Who was Michael Dowling?
Michael Dowling was an educator and legislator who succeeded in having the first bill passed providing state aid for handicapped children in 1919. Being handicapped himself, Mr. Dowling realized the importance of equal access to education for all people.
The land for Dowling School was actually donated in 1920 by William Henry Eustis, a former Minneapolis mayor, and realtor.
From a Sept. 2002 article in the Star Tribune:
And Michael Dowling went from school principal, bank president, and mayor of Olivia to speaker of the Minnesota House, a national Republican leader, and organizer of the Philippines' educational system -- all despite having lost both legs, his left arm and the fingers of his right hand in an 1880 snowstorm when he was 14.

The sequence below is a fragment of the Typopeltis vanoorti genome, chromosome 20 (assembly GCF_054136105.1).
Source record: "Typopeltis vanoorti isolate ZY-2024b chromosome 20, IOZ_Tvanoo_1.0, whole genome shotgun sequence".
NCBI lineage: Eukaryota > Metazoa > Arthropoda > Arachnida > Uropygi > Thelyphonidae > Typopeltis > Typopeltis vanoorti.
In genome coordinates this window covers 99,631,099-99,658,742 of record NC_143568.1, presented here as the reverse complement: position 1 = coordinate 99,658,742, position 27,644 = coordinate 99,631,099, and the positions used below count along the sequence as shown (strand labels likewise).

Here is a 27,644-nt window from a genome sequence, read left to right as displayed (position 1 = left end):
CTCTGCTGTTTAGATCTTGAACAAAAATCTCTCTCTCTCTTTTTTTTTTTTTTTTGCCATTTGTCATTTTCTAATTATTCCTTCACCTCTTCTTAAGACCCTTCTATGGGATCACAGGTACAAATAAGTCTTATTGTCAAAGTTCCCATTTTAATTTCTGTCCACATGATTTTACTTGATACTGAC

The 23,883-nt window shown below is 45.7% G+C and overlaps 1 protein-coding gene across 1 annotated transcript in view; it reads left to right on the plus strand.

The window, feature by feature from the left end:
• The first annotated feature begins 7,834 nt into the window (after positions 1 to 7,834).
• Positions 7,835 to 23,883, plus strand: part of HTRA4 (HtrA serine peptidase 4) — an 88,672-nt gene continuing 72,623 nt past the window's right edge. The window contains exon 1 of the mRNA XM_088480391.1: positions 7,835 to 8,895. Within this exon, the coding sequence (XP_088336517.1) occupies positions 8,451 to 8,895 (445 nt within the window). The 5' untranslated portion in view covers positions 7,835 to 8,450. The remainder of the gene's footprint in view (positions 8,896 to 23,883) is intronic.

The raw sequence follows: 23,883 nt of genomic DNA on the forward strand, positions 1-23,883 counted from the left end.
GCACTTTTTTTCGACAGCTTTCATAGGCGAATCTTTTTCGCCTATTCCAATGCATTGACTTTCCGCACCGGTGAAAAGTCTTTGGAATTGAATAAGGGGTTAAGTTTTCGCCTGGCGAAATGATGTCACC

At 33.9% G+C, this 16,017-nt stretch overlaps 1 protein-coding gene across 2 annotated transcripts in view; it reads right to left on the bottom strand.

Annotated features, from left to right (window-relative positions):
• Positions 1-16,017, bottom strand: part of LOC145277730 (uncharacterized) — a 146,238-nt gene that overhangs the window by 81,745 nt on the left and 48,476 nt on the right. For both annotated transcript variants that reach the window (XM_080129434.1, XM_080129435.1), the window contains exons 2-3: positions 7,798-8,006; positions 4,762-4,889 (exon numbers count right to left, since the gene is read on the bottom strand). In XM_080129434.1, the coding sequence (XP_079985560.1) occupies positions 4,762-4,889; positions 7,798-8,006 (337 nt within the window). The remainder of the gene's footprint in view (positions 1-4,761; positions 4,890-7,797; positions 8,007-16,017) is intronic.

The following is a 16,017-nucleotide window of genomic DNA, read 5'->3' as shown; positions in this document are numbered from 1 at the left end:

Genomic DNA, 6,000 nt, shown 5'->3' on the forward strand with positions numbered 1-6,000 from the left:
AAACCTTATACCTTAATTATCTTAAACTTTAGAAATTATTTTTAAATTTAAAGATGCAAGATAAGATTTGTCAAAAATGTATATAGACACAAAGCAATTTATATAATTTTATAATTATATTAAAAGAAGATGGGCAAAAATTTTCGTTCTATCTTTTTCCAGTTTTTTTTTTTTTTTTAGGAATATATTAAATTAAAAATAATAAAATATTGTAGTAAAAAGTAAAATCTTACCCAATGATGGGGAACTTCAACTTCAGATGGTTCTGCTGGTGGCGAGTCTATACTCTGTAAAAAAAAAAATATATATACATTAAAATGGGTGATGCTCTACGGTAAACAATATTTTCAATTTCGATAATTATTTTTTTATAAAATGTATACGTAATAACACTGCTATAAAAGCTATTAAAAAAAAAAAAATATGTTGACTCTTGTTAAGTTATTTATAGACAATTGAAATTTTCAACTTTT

As a young man, Dowling went to the county welfare board and promised never to be a ward of the state if the county would provide him with artificial limbs and send him to college. After World War I, he traveled to military hospitals to talk with veterans who had lost limbs, urging them not to think their lives were over.
In "The Things We Know Best," the 1976 local history edited by Minnesota poet Joe Paddock, a woman who knew Dowling said he laughed off his handicaps. His favorite story was about the Minneapolis bellhop who, at his request, helped him get ready for bed one night. "Take off my leg," Dowling said, and the bellhop did. Then the other leg, then the arm. "Now, take my head off," he said, and the frantic bellhop ran from the room.
Click here to see a silent film about Michael Dowling. This film, digitized by the Minnesota Historical Society, was first shown at a meeting of the American Medical Association in 1918.